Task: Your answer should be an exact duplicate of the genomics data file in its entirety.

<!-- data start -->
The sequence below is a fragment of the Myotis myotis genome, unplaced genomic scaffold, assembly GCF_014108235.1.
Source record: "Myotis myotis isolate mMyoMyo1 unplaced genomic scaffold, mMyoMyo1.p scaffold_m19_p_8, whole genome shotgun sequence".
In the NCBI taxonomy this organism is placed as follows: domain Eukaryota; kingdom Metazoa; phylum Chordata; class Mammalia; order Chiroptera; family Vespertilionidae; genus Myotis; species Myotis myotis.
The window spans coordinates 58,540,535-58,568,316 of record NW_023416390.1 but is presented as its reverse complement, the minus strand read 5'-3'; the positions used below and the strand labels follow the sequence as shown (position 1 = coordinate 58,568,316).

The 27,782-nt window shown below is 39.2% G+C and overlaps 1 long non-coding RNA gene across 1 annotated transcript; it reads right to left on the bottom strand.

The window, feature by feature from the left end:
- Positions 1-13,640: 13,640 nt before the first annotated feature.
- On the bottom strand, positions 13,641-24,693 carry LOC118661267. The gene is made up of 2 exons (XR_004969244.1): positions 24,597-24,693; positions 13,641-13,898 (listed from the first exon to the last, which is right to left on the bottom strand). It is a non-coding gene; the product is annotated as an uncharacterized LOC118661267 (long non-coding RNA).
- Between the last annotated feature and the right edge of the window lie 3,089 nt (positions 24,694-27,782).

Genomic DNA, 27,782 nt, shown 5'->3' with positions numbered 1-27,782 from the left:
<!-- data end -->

The sequence below is a fragment of the Myotis myotis genome, unplaced genomic scaffold, assembly GCF_014108235.1.
Source record: "Myotis myotis isolate mMyoMyo1 unplaced genomic scaffold, mMyoMyo1.p scaffold_m19_p_8, whole genome shotgun sequence".
In the NCBI taxonomy this organism is placed as follows: domain Eukaryota; kingdom Metazoa; phylum Chordata; class Mammalia; order Chiroptera; family Vespertilionidae; genus Myotis; species Myotis myotis.
The window spans coordinates 58,540,535-58,568,316 of record NW_023416390.1 but is presented as its reverse complement, the minus strand read 5'-3'; the positions used below and the strand labels follow the sequence as shown (position 1 = coordinate 58,568,316).

The 27,782-nt window shown below is 39.2% G+C and overlaps 1 long non-coding RNA gene across 1 annotated transcript; it reads right to left on the bottom strand.

The window, feature by feature from the left end:
- Positions 1-13,640: 13,640 nt before the first annotated feature.
- On the bottom strand, positions 13,641-24,693 carry LOC118661267. The gene is made up of 2 exons (XR_004969244.1): positions 24,597-24,693; positions 13,641-13,898 (listed from the first exon to the last, which is right to left on the bottom strand). It is a non-coding gene; the product is annotated as an uncharacterized LOC118661267 (long non-coding RNA).
- Between the last annotated feature and the right edge of the window lie 3,089 nt (positions 24,694-27,782).

Genomic DNA, 27,782 nt, shown 5'->3' with positions numbered 1-27,782 from the left: